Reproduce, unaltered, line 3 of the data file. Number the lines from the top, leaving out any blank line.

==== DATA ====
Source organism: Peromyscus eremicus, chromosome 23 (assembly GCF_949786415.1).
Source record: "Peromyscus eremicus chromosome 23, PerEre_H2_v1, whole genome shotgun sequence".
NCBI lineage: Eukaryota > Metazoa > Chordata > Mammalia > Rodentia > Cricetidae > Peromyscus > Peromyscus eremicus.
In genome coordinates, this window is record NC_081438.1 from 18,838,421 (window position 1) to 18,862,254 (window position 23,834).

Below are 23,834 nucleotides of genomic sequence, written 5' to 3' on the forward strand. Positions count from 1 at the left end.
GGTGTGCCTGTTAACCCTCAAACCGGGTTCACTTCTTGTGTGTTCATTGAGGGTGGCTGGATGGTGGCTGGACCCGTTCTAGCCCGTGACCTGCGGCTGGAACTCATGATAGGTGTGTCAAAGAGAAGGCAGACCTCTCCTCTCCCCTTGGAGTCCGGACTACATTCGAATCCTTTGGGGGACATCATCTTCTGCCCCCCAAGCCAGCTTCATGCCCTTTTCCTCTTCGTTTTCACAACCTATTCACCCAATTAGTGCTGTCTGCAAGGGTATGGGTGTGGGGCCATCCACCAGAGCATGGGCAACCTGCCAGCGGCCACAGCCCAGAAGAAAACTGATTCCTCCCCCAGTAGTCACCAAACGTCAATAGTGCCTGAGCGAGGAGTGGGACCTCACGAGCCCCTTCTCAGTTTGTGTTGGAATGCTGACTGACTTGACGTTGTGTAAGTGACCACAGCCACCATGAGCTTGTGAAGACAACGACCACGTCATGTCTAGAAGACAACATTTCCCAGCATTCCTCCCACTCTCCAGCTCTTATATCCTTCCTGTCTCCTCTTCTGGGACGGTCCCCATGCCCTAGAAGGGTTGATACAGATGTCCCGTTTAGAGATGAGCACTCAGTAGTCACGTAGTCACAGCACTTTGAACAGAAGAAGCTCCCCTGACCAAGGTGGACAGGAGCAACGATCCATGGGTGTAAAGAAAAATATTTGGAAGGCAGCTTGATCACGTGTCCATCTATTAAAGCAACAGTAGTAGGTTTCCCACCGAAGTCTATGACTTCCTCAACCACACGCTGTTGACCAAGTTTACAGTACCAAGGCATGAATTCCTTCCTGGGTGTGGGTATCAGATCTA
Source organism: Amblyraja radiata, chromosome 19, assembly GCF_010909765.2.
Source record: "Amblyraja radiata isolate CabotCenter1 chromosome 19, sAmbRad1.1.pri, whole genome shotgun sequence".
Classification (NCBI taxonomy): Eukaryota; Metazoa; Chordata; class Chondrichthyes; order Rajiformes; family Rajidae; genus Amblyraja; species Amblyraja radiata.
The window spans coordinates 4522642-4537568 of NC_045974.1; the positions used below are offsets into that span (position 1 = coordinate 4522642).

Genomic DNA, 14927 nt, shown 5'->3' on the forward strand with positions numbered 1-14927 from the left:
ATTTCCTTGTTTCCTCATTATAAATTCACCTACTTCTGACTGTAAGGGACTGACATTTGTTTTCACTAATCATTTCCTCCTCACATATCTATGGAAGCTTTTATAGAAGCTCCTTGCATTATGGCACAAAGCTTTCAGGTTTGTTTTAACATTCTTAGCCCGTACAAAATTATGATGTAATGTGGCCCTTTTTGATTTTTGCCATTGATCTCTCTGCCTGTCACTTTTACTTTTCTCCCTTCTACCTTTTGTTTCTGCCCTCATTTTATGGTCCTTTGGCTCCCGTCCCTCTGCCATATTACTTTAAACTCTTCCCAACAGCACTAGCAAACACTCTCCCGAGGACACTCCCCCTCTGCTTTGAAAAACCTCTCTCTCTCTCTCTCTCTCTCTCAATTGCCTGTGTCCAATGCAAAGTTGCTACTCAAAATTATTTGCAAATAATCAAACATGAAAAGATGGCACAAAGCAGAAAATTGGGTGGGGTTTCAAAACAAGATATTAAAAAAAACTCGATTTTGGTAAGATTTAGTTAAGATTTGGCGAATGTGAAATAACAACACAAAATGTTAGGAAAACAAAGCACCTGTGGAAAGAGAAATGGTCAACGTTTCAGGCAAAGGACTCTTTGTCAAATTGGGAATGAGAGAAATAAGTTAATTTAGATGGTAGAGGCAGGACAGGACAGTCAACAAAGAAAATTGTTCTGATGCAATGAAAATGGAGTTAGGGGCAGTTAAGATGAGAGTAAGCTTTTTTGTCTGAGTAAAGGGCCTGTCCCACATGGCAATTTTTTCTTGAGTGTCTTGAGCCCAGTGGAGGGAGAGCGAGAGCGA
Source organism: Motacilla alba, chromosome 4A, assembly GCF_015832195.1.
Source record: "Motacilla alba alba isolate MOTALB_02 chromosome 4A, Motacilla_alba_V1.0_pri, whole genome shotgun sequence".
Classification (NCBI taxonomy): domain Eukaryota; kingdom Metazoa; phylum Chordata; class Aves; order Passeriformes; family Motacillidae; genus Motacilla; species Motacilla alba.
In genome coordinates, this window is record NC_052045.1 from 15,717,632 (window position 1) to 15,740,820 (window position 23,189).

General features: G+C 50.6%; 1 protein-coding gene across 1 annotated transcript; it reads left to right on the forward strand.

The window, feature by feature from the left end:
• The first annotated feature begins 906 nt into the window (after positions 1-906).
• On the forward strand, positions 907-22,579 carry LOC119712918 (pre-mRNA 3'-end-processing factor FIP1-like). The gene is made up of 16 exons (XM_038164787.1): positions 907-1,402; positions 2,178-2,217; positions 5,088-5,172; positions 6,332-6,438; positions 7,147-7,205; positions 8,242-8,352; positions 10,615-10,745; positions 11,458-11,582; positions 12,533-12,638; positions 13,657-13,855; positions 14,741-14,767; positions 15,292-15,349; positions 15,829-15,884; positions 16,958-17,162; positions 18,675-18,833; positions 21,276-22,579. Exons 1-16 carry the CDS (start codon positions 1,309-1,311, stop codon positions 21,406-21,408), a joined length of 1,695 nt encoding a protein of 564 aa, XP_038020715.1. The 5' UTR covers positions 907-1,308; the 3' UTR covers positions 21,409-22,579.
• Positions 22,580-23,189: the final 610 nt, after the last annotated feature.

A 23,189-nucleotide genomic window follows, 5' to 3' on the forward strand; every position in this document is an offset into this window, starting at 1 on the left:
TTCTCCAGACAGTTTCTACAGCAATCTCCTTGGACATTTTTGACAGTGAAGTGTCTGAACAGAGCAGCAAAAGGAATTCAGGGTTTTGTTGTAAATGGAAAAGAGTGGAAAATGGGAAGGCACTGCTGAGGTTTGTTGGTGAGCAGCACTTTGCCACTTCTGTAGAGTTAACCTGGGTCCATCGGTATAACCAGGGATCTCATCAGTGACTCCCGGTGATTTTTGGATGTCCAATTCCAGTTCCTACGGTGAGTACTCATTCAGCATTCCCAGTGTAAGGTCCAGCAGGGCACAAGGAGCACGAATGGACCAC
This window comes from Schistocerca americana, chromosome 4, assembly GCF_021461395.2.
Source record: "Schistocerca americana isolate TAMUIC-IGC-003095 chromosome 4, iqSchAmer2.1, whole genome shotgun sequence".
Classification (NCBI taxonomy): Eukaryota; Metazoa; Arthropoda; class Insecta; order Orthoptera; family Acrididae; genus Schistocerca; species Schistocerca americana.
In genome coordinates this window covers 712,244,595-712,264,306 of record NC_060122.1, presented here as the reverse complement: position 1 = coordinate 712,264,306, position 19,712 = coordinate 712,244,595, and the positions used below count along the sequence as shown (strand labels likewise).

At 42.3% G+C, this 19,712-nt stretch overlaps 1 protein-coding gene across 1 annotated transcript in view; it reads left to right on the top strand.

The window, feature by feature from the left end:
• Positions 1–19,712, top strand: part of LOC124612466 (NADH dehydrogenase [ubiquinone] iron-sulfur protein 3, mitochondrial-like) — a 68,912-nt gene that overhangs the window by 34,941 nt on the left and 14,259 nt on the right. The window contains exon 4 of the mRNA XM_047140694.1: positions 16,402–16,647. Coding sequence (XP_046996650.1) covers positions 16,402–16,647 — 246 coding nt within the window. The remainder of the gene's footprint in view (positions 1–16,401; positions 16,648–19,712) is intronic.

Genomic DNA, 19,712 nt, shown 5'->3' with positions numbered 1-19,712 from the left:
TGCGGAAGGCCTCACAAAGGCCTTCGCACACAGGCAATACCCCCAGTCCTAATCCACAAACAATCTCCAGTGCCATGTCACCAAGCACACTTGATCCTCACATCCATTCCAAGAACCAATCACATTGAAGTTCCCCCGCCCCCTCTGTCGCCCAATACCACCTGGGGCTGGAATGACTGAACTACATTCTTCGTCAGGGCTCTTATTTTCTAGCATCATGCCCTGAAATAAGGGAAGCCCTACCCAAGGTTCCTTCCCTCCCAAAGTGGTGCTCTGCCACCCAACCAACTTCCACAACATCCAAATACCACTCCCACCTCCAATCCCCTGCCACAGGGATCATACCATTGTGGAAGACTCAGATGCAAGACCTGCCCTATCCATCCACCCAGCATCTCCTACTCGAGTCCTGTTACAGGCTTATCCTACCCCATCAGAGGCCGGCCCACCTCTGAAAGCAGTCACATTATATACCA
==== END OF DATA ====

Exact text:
NCBI lineage: Eukaryota > Metazoa > Chordata > Mammalia > Rodentia > Cricetidae > Peromyscus > Peromyscus eremicus.